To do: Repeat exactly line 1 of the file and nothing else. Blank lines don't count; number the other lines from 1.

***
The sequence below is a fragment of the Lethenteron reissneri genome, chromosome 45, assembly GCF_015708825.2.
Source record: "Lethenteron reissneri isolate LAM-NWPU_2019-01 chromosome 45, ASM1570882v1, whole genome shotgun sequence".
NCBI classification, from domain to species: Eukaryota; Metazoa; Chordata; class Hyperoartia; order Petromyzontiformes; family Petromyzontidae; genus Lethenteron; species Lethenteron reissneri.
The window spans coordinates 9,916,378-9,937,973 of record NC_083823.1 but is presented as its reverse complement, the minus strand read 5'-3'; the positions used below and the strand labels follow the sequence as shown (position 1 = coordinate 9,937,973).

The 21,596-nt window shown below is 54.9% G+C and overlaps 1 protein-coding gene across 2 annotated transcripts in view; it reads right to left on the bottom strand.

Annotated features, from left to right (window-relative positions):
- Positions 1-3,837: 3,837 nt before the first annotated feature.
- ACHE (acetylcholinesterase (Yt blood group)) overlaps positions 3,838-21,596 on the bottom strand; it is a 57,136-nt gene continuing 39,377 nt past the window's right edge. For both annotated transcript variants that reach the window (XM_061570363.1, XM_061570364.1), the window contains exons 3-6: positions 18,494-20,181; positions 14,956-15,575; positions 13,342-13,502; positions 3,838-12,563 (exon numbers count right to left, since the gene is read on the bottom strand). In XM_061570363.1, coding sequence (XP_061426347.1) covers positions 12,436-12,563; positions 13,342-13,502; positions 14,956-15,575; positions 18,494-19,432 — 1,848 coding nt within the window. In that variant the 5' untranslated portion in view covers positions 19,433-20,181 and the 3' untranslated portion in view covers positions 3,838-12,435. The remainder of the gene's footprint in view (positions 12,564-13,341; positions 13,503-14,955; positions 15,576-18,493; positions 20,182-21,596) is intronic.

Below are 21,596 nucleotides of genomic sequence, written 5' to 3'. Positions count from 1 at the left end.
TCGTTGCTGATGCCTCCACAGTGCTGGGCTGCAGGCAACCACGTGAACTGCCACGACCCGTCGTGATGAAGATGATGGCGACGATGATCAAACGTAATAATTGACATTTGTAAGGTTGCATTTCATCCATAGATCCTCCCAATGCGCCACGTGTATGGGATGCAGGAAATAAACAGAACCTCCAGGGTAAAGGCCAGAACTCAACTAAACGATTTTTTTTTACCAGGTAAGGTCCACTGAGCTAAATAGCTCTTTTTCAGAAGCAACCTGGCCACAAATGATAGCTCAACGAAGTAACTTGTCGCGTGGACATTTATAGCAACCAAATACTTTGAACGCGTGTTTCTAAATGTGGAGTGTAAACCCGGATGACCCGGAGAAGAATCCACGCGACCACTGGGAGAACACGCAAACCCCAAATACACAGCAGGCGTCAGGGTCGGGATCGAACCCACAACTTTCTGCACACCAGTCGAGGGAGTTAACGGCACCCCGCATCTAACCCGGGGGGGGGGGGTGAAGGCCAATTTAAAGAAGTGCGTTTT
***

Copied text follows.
The sequence below is a fragment of the Lethenteron reissneri genome, chromosome 45, assembly GCF_015708825.2.